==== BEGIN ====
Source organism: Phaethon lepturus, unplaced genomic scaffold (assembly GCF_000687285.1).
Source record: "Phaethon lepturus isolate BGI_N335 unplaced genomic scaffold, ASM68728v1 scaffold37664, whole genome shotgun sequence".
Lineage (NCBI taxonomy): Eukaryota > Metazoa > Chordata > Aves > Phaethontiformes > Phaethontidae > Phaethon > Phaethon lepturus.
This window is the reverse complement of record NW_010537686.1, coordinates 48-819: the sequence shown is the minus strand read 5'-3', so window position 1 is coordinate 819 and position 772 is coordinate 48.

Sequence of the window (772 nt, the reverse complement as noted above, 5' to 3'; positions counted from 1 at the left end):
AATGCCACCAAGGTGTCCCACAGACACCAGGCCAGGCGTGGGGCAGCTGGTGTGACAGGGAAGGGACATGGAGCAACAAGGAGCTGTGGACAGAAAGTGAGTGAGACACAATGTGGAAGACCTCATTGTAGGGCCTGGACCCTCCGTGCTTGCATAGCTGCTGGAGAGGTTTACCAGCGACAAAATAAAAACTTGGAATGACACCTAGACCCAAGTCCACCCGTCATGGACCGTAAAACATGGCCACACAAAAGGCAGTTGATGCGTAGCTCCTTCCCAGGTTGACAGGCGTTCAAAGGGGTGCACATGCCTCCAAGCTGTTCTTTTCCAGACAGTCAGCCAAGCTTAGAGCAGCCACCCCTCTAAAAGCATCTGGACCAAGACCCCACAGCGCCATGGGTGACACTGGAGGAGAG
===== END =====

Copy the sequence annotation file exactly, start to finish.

Source organism: Phaethon lepturus, unplaced genomic scaffold (assembly GCF_000687285.1).
Source record: "Phaethon lepturus isolate BGI_N335 unplaced genomic scaffold, ASM68728v1 scaffold37664, whole genome shotgun sequence".
Lineage (NCBI taxonomy): Eukaryota > Metazoa > Chordata > Aves > Phaethontiformes > Phaethontidae > Phaethon > Phaethon lepturus.
This window is the reverse complement of record NW_010537686.1, coordinates 48-819: the sequence shown is the minus strand read 5'-3', so window position 1 is coordinate 819 and position 772 is coordinate 48.

Sequence of the window (772 nt, the reverse complement as noted above, 5' to 3'; positions counted from 1 at the left end):
AATGCCACCAAGGTGTCCCACAGACACCAGGCCAGGCGTGGGGCAGCTGGTGTGACAGGGAAGGGACATGGAGCAACAAGGAGCTGTGGACAGAAAGTGAGTGAGACACAATGTGGAAGACCTCATTGTAGGGCCTGGACCCTCCGTGCTTGCATAGCTGCTGGAGAGGTTTACCAGCGACAAAATAAAAACTTGGAATGACACCTAGACCCAAGTCCACCCGTCATGGACCGTAAAACATGGCCACACAAAAGGCAGTTGATGCGTAGCTCCTTCCCAGGTTGACAGGCGTTCAAAGGGGTGCACATGCCTCCAAGCTGTTCTTTTCCAGACAGTCAGCCAAGCTTAGAGCAGCCACCCCTCTAAAAGCATCTGGACCAAGACCCCACAGCGCCATGGGTGACACTGGAGGAGAG